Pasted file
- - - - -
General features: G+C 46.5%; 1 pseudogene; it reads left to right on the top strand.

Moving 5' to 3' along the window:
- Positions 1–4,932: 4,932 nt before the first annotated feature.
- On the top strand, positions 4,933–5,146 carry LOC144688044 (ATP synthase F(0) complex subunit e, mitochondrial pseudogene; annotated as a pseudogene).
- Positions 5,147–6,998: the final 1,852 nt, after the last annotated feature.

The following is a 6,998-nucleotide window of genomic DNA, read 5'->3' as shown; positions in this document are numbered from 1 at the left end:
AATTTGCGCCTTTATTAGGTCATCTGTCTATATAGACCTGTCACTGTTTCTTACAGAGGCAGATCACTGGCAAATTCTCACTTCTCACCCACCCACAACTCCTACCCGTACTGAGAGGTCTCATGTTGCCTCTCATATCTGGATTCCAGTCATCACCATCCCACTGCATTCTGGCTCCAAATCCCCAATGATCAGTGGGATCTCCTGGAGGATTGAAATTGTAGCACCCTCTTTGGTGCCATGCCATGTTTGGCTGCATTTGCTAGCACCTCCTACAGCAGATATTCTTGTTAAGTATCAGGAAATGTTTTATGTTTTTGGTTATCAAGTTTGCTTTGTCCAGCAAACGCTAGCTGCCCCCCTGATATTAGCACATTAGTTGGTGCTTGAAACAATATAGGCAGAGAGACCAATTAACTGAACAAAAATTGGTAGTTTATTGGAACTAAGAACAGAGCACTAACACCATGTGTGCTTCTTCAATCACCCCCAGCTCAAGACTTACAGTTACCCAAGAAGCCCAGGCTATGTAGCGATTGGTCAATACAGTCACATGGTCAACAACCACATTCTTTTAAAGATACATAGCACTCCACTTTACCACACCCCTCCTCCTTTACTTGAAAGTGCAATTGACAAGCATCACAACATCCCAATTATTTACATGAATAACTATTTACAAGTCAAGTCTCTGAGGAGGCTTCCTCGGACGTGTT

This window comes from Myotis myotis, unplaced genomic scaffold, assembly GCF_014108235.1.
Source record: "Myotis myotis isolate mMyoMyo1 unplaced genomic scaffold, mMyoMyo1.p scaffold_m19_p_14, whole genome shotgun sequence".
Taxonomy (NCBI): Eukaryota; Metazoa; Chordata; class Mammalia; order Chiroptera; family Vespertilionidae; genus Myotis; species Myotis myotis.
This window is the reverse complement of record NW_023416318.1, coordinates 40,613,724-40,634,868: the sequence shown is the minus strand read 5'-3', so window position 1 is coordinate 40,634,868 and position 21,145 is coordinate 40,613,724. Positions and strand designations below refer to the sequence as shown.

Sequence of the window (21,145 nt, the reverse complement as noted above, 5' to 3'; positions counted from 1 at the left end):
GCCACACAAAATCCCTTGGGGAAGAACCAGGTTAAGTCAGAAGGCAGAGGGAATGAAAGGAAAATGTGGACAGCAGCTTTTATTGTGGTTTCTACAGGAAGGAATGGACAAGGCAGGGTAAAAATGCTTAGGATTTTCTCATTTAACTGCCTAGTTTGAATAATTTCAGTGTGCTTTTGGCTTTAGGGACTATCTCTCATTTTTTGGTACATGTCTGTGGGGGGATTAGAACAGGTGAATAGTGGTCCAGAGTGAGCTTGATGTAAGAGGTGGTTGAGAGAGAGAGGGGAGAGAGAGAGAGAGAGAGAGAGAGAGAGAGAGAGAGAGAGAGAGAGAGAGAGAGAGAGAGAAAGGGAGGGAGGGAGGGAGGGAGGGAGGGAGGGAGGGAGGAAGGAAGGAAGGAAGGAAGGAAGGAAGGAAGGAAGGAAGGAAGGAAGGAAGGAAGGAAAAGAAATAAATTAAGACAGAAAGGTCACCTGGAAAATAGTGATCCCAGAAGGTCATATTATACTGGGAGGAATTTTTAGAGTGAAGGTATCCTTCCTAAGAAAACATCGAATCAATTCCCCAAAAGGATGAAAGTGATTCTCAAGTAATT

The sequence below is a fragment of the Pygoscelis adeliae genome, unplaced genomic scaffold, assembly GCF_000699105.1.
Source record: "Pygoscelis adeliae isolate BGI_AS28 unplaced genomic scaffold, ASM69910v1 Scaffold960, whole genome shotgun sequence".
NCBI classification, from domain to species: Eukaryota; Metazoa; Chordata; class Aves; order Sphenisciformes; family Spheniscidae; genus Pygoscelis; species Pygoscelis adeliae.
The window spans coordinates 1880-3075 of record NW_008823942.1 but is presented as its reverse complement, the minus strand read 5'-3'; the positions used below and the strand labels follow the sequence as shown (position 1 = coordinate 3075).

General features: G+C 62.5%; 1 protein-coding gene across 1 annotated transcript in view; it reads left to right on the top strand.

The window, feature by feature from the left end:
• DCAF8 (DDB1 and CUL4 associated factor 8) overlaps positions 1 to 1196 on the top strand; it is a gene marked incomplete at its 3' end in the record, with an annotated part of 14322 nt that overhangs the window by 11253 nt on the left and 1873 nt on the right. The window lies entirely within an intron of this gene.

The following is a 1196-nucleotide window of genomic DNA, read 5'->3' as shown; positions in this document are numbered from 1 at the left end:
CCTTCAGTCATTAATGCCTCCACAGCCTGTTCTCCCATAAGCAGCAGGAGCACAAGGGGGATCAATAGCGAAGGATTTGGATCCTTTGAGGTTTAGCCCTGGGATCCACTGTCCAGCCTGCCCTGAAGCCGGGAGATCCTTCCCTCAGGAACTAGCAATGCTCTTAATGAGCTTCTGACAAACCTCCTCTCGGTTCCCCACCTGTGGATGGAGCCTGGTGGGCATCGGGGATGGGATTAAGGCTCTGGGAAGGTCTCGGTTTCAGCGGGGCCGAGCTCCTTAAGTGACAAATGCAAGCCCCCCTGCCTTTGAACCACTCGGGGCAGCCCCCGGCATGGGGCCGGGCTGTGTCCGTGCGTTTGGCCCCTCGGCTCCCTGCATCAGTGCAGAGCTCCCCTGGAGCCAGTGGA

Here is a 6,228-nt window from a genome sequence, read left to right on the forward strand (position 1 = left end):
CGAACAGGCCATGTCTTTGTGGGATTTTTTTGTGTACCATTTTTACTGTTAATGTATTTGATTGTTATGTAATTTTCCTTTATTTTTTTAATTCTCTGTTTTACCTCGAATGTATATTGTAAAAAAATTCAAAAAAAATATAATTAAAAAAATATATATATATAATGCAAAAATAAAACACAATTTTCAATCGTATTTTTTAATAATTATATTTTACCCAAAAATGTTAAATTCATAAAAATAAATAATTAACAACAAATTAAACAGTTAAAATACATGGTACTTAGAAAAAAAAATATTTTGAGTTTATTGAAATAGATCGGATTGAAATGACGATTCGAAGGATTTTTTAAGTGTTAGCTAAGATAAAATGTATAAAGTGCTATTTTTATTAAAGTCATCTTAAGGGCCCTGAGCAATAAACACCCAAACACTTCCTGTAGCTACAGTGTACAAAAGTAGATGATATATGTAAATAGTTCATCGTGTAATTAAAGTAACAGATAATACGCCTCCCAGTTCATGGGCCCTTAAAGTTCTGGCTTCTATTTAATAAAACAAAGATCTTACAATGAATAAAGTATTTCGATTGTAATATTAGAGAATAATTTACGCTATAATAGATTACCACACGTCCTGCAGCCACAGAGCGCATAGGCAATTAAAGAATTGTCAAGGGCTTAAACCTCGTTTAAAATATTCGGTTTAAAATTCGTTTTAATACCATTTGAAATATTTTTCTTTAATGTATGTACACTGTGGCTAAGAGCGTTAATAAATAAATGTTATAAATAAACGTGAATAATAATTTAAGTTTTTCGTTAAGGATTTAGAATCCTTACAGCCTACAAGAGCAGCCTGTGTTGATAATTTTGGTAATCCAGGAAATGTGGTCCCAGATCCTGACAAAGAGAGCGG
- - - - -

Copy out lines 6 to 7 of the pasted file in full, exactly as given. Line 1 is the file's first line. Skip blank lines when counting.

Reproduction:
The following is a 6,998-nucleotide window of genomic DNA, read 5'->3' as shown; positions in this document are numbered from 1 at the left end:
AATTTGCGCCTTTATTAGGTCATCTGTCTATATAGACCTGTCACTGTTTCTTACAGAGGCAGATCACTGGCAAATTCTCACTTCTCACCCACCCACAACTCCTACCCGTACTGAGAGGTCTCATGTTGCCTCTCATATCTGGATTCCAGTCATCACCATCCCACTGCATTCTGGCTCCAAATCCCCAATGATCAGTGGGATCTCCTGGAGGATTGAAATTGTAGCACCCTCTTTGGTGCCATGCCATGTTTGGCTGCATTTGCTAGCACCTCCTACAGCAGATATTCTTGTTAAGTATCAGGAAATGTTTTATGTTTTTGGTTATCAAGTTTGCTTTGTCCAGCAAACGCTAGCTGCCCCCCTGATATTAGCACATTAGTTGGTGCTTGAAACAATATAGGCAGAGAGACCAATTAACTGAACAAAAATTGGTAGTTTATTGGAACTAAGAACAGAGCACTAACACCATGTGTGCTTCTTCAATCACCCCCAGCTCAAGACTTACAGTTACCCAAGAAGCCCAGGCTATGTAGCGATTGGTCAATACAGTCACATGGTCAACAACCACATTCTTTTAAAGATACATAGCACTCCACTTTACCACACCCCTCCTCCTTTACTTGAAAGTGCAATTGACAAGCATCACAACATCCCAATTATTTACATGAATAACTATTTACAAGTCAAGTCTCTGAGGAGGCTTCCTCGGACGTGTT